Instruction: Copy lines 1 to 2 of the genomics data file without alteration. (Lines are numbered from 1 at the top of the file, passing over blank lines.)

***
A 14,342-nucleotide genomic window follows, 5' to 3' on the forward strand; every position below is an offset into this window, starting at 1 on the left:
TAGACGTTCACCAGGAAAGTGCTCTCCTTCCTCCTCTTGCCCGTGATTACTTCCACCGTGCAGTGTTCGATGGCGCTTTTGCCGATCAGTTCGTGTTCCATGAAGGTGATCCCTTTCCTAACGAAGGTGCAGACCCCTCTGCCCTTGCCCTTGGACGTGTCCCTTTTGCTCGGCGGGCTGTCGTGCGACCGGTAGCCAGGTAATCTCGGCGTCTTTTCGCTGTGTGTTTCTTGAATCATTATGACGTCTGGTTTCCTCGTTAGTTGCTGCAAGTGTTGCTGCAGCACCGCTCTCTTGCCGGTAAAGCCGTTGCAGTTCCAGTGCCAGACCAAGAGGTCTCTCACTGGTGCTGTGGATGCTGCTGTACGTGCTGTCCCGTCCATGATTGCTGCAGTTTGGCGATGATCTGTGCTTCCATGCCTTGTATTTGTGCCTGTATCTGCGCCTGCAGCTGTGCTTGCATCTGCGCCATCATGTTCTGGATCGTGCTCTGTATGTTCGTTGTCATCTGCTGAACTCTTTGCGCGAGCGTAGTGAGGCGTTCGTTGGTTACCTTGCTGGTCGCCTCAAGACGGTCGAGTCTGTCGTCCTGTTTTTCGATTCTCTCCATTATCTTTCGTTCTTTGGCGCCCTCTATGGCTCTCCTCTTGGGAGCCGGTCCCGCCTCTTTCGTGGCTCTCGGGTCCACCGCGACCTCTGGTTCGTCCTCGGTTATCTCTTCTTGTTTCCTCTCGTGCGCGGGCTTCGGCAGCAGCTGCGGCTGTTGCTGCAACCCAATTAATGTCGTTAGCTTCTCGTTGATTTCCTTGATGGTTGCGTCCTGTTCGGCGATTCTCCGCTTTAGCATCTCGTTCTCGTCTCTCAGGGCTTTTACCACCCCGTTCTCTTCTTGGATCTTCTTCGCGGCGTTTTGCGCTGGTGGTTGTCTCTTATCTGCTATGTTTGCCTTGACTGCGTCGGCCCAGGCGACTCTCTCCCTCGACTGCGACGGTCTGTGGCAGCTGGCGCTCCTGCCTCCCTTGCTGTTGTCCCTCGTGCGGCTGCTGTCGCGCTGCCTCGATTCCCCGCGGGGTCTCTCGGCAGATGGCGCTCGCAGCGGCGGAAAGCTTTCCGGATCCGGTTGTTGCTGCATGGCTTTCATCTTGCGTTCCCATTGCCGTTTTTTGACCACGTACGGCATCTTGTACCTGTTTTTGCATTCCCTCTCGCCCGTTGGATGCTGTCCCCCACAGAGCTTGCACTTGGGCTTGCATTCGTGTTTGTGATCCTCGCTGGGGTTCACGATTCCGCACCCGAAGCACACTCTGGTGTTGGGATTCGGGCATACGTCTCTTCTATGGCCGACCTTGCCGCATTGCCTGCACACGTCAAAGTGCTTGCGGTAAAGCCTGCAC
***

A 14,342-nucleotide genomic window follows, 5' to 3' on the forward strand; every position below is an offset into this window, starting at 1 on the left:
TAGACGTTCACCAGGAAAGTGCTCTCCTTCCTCCTCTTGCCCGTGATTACTTCCACCGTGCAGTGTTCGATGGCGCTTTTGCCGATCAGTTCGTGTTCCATGAAGGTGATCCCTTTCCTAACGAAGGTGCAGACCCCTCTGCCCTTGCCCTTGGACGTGTCCCTTTTGCTCGGCGGGCTGTCGTGCGACCGGTAGCCAGGTAATCTCGGCGTCTTTTCGCTGTGTGTTTCTTGAATCATTATGACGTCTGGTTTCCTCGTTAGTTGCTGCAAGTGTTGCTGCAGCACCGCTCTCTTGCCGGTAAAGCCGTTGCAGTTCCAGTGCCAGACCAAGAGGTCTCTCACTGGTGCTGTGGATGCTGCTGTACGTGCTGTCCCGTCCATGATTGCTGCAGTTTGGCGATGATCTGTGCTTCCATGCCTTGTATTTGTGCCTGTATCTGCGCCTGCAGCTGTGCTTGCATCTGCGCCATCATGTTCTGGATCGTGCTCTGTATGTTCGTTGTCATCTGCTGAACTCTTTGCGCGAGCGTAGTGAGGCGTTCGTTGGTTACCTTGCTGGTCGCCTCAAGACGGTCGAGTCTGTCGTCCTGTTTTTCGATTCTCTCCATTATCTTTCGTTCTTTGGCGCCCTCTATGGCTCTCCTCTTGGGAGCCGGTCCCGCCTCTTTCGTGGCTCTCGGGTCCACCGCGACCTCTGGTTCGTCCTCGGTTATCTCTTCTTGTTTCCTCTCGTGCGCGGGCTTCGGCAGCAGCTGCGGCTGTTGCTGCAACCCAATTAATGTCGTTAGCTTCTCGTTGATTTCCTTGATGGTTGCGTCCTGTTCGGCGATTCTCCGCTTTAGCATCTCGTTCTCGTCTCTCAGGGCTTTTACCACCCCGTTCTCTTCTTGGATCTTCTTCGCGGCGTTTTGCGCTGGTGGTTGTCTCTTATCTGCTATGTTTGCCTTGACTGCGTCGGCCCAGGCGACTCTCTCCCTCGACTGCGACGGTCTGTGGCAGCTGGCGCTCCTGCCTCCCTTGCTGTTGTCCCTCGTGCGGCTGCTGTCGCGCTGCCTCGATTCCCCGCGGGGTCTCTCGGCAGATGGCGCTCGCAGCGGCGGAAAGCTTTCCGGATCCGGTTGTTGCTGCATGGCTTTCATCTTGCGTTCCCATTGCCGTTTTTTGACCACGTACGGCATCTTGTACCTGTTTTTGCATTCCCTCTCGCCCGTTGGATGCTGTCCCCCACAGAGCTTGCACTTGGGCTTGCATTCGTGTTTGTGATCCTCGCTGGGGTTCACGATTCCGCACCCGAAGCACACTCTGGTGTTGGGATTCGGGCATACGTCTCTTCTATGGCCGACCTTGCCGCATTGCCTGCACACGTCAAAGTGCTTGCGGTAAAGCCTGCAC